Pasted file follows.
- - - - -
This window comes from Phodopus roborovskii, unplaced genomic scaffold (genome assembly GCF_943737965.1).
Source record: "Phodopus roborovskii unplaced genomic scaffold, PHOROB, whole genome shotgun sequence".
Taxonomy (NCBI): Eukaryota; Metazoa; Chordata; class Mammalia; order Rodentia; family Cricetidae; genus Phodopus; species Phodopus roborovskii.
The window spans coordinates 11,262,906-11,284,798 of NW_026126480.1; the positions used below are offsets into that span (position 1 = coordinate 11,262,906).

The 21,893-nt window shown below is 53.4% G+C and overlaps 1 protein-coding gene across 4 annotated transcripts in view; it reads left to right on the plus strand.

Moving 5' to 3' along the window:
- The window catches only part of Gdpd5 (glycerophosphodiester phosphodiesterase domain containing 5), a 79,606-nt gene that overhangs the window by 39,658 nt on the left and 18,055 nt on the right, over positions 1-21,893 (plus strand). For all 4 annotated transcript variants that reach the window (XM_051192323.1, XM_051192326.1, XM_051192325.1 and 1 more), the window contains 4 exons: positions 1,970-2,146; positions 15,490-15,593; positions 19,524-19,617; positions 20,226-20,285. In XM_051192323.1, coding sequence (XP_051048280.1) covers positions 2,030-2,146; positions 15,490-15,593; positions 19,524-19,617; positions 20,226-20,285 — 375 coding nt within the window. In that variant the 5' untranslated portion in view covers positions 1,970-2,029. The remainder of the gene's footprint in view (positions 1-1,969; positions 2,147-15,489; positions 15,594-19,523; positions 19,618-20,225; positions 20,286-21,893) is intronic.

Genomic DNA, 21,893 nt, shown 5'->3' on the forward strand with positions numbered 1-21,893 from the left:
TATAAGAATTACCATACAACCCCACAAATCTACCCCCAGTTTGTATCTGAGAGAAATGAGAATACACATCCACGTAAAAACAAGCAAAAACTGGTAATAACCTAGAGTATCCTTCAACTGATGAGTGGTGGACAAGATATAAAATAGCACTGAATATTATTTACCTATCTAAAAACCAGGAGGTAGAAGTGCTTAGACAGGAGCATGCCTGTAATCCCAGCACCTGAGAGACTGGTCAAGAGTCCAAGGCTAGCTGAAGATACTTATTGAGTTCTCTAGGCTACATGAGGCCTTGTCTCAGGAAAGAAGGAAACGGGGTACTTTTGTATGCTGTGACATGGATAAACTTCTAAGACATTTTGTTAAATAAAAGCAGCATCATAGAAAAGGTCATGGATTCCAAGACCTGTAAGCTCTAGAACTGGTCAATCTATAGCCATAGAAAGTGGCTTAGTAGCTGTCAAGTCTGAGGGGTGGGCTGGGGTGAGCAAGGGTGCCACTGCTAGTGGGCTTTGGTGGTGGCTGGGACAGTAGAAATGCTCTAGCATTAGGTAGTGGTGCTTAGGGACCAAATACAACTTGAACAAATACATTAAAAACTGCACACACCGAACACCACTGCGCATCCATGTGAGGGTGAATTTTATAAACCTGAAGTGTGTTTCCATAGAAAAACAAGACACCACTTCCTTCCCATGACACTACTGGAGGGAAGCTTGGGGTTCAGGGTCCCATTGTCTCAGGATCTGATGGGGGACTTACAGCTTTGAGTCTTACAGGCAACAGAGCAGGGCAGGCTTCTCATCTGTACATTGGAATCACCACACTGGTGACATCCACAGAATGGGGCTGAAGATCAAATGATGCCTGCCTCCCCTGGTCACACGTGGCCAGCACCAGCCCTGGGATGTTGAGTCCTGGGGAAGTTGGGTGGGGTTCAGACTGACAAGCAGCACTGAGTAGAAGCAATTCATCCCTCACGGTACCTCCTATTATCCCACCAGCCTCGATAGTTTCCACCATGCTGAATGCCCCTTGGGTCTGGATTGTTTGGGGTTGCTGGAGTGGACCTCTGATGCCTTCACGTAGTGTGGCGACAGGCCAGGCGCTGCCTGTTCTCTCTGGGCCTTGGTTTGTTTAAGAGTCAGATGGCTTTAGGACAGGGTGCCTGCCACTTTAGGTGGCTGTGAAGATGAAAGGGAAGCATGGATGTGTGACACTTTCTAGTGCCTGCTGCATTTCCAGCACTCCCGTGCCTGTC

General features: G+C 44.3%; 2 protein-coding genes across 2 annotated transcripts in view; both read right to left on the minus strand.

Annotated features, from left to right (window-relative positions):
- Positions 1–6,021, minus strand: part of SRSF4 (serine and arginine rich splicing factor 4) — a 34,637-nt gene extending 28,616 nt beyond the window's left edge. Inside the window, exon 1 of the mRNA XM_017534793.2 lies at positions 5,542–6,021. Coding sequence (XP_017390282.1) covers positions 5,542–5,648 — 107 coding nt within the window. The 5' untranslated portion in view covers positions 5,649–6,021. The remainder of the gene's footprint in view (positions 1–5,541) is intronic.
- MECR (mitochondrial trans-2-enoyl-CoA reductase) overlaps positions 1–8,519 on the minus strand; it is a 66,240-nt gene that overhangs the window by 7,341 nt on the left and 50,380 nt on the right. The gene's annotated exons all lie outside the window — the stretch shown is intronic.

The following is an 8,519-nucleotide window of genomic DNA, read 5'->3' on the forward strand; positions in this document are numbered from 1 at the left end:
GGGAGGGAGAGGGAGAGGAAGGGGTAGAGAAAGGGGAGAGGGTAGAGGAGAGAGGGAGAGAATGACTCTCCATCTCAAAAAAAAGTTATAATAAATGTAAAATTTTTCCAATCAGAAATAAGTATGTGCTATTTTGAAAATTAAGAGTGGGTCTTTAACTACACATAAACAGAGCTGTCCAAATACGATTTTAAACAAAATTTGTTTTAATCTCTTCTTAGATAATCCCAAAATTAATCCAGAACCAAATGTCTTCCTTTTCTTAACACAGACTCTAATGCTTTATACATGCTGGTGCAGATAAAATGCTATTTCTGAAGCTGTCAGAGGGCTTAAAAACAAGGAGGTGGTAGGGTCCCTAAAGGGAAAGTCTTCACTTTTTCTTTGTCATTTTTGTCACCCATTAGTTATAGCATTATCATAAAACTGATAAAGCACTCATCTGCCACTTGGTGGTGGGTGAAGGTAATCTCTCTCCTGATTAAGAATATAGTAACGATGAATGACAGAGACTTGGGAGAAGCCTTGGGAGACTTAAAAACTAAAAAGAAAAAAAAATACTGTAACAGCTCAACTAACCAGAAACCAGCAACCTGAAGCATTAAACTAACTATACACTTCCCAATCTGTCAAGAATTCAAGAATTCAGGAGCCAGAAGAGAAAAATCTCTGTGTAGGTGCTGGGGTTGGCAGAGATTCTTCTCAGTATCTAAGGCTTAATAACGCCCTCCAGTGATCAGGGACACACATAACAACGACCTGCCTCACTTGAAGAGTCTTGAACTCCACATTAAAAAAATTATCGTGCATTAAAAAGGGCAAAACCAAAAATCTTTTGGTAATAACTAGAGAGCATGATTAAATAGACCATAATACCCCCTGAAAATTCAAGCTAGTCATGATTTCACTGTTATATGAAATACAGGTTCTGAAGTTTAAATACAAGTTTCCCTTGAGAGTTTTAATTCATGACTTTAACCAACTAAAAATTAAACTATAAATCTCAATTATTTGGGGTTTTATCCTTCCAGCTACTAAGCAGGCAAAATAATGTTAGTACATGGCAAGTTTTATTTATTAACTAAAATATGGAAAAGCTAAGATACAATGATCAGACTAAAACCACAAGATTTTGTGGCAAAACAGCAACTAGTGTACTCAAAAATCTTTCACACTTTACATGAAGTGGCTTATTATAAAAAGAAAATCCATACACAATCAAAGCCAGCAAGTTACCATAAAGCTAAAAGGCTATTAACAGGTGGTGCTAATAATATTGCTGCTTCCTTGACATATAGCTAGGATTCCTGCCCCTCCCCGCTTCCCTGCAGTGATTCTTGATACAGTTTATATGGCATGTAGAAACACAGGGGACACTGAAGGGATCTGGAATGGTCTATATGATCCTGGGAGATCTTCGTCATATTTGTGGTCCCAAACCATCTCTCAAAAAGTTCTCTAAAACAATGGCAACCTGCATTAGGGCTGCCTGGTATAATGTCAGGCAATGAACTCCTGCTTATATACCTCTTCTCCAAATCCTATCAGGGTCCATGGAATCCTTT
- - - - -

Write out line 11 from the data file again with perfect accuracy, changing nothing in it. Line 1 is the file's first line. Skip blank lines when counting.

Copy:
Annotated features, from left to right (window-relative positions):